The Chemical Co. #1 of the SFD operates a 1982 Peter Pirch tractor-drawn aerial (the kind that bend in the middle and have a tillerman steering the back). They are fairly scarce in paid departments and to find one run by a Volunteer outfit was a find. I was unable to get a picture of it, though. I must have made 20 trips to the hosehouse and never found anyone home. This is foreign to my experience. There were no idlers, lay-abouts, vagrants, unemployed, unemployable or even dedicated members hanging around at any hour I visited. The mayor's office couldn't help. They suggested coming by on Monday nights "when they have their little drills". I had to settle for a shot from their website ( www.stroudsburgfire.com/) :
I saw cot-jockeys in their green ambulance:
Wile E. Coyote's firehouse:
You think I'm lying?
They start early at Kay's:
A train went by:
The train went by the old train depot repurposed and serving a higher calling. And so it begins. Walk into any place in Stroudsburg and order a "Lager". You'll get a frosty cold pint of Yeungling Lager and only be out a buck and a quarter for the experience.
Across from the depot:
I gave Shorty (& Deb) a pass in favor of the iconic Lackawanna Hotel Tavern.
Clearly a tony establishment in its day, it sported a pressed tin ceiling which extended down the walls to the wainscoting forming a barrier to the nauseating layer of nicotine adhered thereto. The clientele looked like they had been drinking since passenger service ended in 1970, biding their time until commuter rail service is restored as NJ Transit contemplates. I was treated to a discourse on tacos & burritos, the surprising utility of pickled beets as a taco ingredient and the astounding intelligence that a fancy folding technique might prevent the contents of a burrito from squirting out the bottom. I high-tailed it back to Rudy's to work on my tan.
Back at the crepuscular sanctum that is Rudy's, there was a couple I could imagine as any couple in our circle of friends -- ourselves included -- in twenty years, provided 19 of them were spent in steady heavy drinking. They were discussing the vagaries of the stock market with several other tavern characters familiar to anyone who frequents such establishments. I was somewhat humbled to be in the presence of these masters of finance until I considered my situation: a kept man on a mid-afternoon pub crawl in the Poconos, my only obligation to meet my inamorata so she could buy me dinner. Doesn't get much better than that, no matter what the market does. This realization cheered me so much that I happily ordered a second frosty.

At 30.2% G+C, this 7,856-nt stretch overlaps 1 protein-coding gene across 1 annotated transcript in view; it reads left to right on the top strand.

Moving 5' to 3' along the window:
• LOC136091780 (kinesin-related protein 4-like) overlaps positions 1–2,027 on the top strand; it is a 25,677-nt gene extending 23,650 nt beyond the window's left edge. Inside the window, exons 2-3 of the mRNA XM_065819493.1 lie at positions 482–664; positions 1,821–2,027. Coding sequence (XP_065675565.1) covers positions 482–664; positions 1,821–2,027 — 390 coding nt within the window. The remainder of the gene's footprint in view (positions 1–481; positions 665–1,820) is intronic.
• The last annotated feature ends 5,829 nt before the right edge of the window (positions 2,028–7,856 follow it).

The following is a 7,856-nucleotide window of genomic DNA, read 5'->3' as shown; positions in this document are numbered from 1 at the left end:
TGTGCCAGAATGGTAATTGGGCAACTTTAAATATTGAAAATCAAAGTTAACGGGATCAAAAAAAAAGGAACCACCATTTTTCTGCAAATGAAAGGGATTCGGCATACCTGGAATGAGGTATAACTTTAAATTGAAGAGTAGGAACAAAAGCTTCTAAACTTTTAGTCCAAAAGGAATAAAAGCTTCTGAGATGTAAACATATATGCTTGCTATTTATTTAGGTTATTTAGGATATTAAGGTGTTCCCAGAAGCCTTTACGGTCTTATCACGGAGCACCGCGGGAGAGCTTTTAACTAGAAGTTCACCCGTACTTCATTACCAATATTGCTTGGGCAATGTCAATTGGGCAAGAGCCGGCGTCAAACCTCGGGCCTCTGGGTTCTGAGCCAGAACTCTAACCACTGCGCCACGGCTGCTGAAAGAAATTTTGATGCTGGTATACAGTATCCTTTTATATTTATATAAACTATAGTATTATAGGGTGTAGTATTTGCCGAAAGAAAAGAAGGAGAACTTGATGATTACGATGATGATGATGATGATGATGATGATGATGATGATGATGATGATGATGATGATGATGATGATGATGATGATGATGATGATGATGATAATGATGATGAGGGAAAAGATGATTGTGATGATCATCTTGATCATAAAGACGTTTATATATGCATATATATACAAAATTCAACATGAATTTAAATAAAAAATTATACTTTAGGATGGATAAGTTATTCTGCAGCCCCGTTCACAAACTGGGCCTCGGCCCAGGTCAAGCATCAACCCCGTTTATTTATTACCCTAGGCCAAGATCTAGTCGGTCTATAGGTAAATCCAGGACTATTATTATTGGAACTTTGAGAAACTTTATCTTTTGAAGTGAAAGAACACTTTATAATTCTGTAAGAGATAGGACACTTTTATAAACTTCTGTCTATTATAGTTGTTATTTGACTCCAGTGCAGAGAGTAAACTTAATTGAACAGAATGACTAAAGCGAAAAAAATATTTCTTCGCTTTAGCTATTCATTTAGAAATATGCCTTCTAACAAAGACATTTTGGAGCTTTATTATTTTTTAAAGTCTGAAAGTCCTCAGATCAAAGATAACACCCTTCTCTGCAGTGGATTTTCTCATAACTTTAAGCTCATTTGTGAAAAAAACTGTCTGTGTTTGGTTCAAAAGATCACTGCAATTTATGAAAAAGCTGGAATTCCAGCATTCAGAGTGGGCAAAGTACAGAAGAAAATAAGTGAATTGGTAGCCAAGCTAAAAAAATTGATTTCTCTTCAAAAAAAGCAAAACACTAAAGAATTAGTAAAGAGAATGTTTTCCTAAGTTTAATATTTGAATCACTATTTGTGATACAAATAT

Then it was off to Teddy's Tavern:
Make that Teddy's University Tavern, home of the 3-bite burger. 12,750 sold thus far. 38,250 bites at .50 a bite ($1.50 a burger)= $19,125.00. I guess I stayed at Rudy's too long.
Fortunately the phone rings. Elizabeth had finished her class and is ready to take me to a fine dining experience at The Willowtree Inn. Lame from an Achilles tendon/hiking boot interface calamity I stumble to the fine dining experience and arrive three quarters crippled and half in the bag. After a swell continental meal (don't miss the house-made gravalax) we finished out the night at Flood's -- 20 beers on tap and an astounding selection of bottles, including to our delight, Frambois.
Thursday was somewhat anticlimactic. We found a Turkish restaurant run by Turks:
Elizabeth finished her class and we adjourned from the $119 a night Hampton Inn to the $49 a night Inn-Town Pocono Inn since Beth's company's largess had been exhausted and the room was now on me. This hostelry featured 3 barrooms, 2 restaurants and, unbeknownst to us at check in, a sidewalk with a magnetic attraction for aggregations of noisy drunks at closing time. A mundane meal at an Italian restaurant that dares not speak its name was enlivened by the mincing waiter who largely ignored us to discuss the civil union of the Jewish New Jersey grandmothers at the next table. As a libertarian I could care less what you do in your off time, just bring the damned eggplant rollatini in a timely fashion!
Then it was back to Flood's for some more Framboise. We watched the UCONN men until the half but the previous day's exertions had left me fatigued. Sore and tired, I limped up to our 4th floor room and promptly fell into the sleep of the just. Elizabeth claims, though I cannot corroborate, that a drunken mob assembled on the sidewalk outside our window at 0200 and conversed at maximum volume until 0300. Fortunately her RDA of beauty sleep is significantly less than mine.
We scooted home the next day taking the alleged scenic route through the Delaware Water Gap National Recreation Area. The river was nice enough, though slightly redolent of sulphur in a netherworldly/effluent sort of way. What we saw of the rest of the Poconos seemed to be mostly strip malls and "resort communities" interspersed with rivers, mountains and the occasional smoldering pile of rubbish, slag heap and abandoned coal mine.
Better stick with Stroudsburg, Ellie.